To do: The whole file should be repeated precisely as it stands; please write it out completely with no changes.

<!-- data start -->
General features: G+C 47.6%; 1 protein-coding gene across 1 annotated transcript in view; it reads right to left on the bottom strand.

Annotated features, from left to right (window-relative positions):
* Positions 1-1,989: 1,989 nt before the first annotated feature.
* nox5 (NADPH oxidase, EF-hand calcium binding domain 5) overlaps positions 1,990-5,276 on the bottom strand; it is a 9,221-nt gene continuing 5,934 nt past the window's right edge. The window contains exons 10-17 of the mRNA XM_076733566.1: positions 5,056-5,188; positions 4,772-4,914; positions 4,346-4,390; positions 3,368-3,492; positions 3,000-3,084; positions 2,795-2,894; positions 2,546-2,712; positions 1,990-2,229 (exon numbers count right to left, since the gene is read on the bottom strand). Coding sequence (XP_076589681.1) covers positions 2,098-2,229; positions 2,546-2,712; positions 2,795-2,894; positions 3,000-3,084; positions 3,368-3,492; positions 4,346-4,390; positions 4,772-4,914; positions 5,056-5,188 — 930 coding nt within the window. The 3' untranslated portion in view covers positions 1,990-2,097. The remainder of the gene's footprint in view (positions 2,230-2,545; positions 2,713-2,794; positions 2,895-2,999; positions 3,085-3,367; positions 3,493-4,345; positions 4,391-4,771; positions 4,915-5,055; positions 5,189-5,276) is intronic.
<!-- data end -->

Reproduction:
General features: G+C 47.6%; 1 protein-coding gene across 1 annotated transcript in view; it reads right to left on the bottom strand.

Annotated features, from left to right (window-relative positions):
* Positions 1-1,989: 1,989 nt before the first annotated feature.
* nox5 (NADPH oxidase, EF-hand calcium binding domain 5) overlaps positions 1,990-5,276 on the bottom strand; it is a 9,221-nt gene continuing 5,934 nt past the window's right edge. The window contains exons 10-17 of the mRNA XM_076733566.1: positions 5,056-5,188; positions 4,772-4,914; positions 4,346-4,390; positions 3,368-3,492; positions 3,000-3,084; positions 2,795-2,894; positions 2,546-2,712; positions 1,990-2,229 (exon numbers count right to left, since the gene is read on the bottom strand). Coding sequence (XP_076589681.1) covers positions 2,098-2,229; positions 2,546-2,712; positions 2,795-2,894; positions 3,000-3,084; positions 3,368-3,492; positions 4,346-4,390; positions 4,772-4,914; positions 5,056-5,188 — 930 coding nt within the window. The 3' untranslated portion in view covers positions 1,990-2,097. The remainder of the gene's footprint in view (positions 2,230-2,545; positions 2,713-2,794; positions 2,895-2,999; positions 3,085-3,367; positions 3,493-4,345; positions 4,391-4,771; positions 4,915-5,055; positions 5,189-5,276) is intronic.